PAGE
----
Astoria’s wayward sailor, 65-year old Russian immigrant Rimas Meleshyus, disappeared July 31 off the southeast coast of Fiji in his 30-foot boat, Mimsy, and was presumed lost at sea. This was the latest of Rimas’ several attempts to sail (more accurately, drift) around the world. When last heard from, he was in dire straits, and had no sails or motor. Then the battery died, and he lost his satellite and radio.
After being at sea for 137 days (missing for 77), the news came Monday evening that Rimas had been rescued by the U.S. Coast Guard and the Department of Public Safety’s Boating Safety Section off the coast of Saipan. “All people good, I’m so happy,” he told Saipan reporter Sherri Riggs, shortly after he was brought in (www.facebook.com/SherriRiggsTV). Rimas and the Mimsy are pictured in a screen shot from her broadcast.
But how did Rimas get so far north? His specialty, Kon-Tiki drifting with the currents, wouldn’t work to go north from Fiji; the currents move south. Using a plain white sheet as a sail, he made headway north against the current, setting his sights on Saipan. Why? Because he’d never been there before.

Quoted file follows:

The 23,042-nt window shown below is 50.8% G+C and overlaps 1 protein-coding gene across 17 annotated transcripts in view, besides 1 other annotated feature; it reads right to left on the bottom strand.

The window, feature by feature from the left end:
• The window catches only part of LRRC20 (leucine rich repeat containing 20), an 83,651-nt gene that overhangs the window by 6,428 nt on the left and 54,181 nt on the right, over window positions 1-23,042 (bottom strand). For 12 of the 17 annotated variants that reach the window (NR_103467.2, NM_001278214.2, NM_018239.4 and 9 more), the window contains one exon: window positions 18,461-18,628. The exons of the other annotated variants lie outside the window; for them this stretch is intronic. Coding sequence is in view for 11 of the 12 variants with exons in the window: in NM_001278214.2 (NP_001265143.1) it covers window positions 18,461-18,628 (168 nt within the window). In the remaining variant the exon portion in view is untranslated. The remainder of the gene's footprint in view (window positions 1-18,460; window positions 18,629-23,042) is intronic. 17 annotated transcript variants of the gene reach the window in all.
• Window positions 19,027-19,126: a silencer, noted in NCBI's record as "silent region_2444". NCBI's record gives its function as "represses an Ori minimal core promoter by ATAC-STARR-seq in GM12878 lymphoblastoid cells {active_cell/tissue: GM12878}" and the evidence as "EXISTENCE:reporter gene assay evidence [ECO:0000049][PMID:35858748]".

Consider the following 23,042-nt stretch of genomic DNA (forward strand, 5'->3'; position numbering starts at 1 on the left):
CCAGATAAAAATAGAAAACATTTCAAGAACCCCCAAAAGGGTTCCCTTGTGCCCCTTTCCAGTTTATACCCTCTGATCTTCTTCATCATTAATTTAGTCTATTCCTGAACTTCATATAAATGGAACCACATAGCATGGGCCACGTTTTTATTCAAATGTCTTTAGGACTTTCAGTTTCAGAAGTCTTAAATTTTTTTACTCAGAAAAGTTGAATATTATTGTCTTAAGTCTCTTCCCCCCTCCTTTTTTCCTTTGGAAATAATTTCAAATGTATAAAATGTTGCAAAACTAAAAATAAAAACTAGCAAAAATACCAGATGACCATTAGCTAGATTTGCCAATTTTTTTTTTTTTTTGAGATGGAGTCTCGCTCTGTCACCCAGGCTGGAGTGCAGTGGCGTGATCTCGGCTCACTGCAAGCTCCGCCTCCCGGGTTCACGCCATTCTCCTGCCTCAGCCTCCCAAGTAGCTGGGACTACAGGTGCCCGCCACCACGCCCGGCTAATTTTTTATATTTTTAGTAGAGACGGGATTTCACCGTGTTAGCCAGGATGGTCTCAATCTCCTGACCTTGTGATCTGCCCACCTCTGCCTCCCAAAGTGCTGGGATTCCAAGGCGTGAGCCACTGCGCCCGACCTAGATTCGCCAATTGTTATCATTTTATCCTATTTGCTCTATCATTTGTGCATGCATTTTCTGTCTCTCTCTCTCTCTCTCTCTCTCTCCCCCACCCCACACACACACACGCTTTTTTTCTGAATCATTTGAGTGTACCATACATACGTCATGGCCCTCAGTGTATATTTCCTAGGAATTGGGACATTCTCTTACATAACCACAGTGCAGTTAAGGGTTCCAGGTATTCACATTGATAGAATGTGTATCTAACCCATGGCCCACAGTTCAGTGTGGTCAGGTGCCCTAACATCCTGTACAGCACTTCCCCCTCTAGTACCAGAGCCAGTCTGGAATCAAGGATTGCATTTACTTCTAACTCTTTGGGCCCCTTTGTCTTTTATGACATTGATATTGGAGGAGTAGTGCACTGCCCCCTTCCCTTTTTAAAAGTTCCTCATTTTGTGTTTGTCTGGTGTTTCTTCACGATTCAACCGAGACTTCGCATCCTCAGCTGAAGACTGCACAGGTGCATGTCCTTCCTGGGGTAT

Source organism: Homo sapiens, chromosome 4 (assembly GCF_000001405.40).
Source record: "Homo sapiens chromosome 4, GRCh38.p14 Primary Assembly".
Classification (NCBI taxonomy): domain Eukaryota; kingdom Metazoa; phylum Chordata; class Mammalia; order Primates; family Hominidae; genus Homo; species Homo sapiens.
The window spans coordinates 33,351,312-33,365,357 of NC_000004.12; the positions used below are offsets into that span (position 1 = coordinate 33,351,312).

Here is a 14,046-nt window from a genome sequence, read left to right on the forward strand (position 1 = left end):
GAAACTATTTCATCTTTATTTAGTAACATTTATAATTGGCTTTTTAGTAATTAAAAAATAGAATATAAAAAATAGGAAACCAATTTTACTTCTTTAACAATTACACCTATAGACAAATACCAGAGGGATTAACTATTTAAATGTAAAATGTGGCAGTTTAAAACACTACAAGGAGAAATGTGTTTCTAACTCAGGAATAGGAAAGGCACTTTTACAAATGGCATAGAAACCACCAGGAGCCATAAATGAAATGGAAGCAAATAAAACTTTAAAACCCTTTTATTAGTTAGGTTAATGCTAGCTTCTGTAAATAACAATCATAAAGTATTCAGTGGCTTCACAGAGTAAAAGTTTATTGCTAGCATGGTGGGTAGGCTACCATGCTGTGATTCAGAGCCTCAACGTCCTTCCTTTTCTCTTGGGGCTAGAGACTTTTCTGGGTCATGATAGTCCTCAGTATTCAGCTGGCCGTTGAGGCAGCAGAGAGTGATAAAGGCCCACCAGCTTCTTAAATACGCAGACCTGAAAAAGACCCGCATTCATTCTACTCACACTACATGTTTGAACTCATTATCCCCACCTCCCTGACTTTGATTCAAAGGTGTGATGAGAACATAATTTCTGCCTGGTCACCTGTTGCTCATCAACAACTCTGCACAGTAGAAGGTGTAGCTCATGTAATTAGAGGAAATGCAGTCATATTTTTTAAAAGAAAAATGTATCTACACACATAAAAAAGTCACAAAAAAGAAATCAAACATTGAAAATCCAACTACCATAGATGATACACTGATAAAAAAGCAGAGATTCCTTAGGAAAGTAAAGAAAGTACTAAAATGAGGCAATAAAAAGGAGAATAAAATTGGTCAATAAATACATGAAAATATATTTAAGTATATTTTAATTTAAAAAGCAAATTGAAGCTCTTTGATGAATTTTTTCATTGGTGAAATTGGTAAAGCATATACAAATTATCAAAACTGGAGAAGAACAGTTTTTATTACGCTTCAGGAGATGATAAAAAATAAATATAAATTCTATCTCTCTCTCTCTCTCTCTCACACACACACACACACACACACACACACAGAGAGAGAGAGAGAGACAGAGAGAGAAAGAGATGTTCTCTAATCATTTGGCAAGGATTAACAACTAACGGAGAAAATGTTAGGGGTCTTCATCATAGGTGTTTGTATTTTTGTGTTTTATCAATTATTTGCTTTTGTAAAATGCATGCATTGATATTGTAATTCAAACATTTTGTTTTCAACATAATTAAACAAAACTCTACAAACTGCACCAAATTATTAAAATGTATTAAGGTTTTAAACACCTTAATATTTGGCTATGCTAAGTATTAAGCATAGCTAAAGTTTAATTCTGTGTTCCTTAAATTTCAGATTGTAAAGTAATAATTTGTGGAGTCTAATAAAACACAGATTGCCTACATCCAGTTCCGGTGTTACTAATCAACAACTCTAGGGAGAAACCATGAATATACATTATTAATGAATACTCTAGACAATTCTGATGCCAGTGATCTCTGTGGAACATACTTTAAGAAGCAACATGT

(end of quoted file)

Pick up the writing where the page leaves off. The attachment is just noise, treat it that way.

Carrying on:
A South Korean ship helped Rimas along the way, giving him food and water supplies, and a battery for his GPS and radio, which is how he finally managed to call for help. When they arrived, the Coast Guard wanted him to leave the Mimsy, and helicopter him to a hospital straightaway, but Rimas refused.
“No, I cannot leave boat,” he told his rescuers. “I don’t want to. I want to sail this boat continue around the world … This boat so good to me. I never leave the boat, you know.”
Yes, you heard that right. Determined and undaunted as ever, he plans to fix the Mimsy and keep on sailing. To Japan, Alaska, Washington state, Australia, the Indian Ocean … the dream lives on.
“I want to sail to 100 years, as many, many ports as can,” he enthusiastically told Sherri Riggs. “I want to go every.”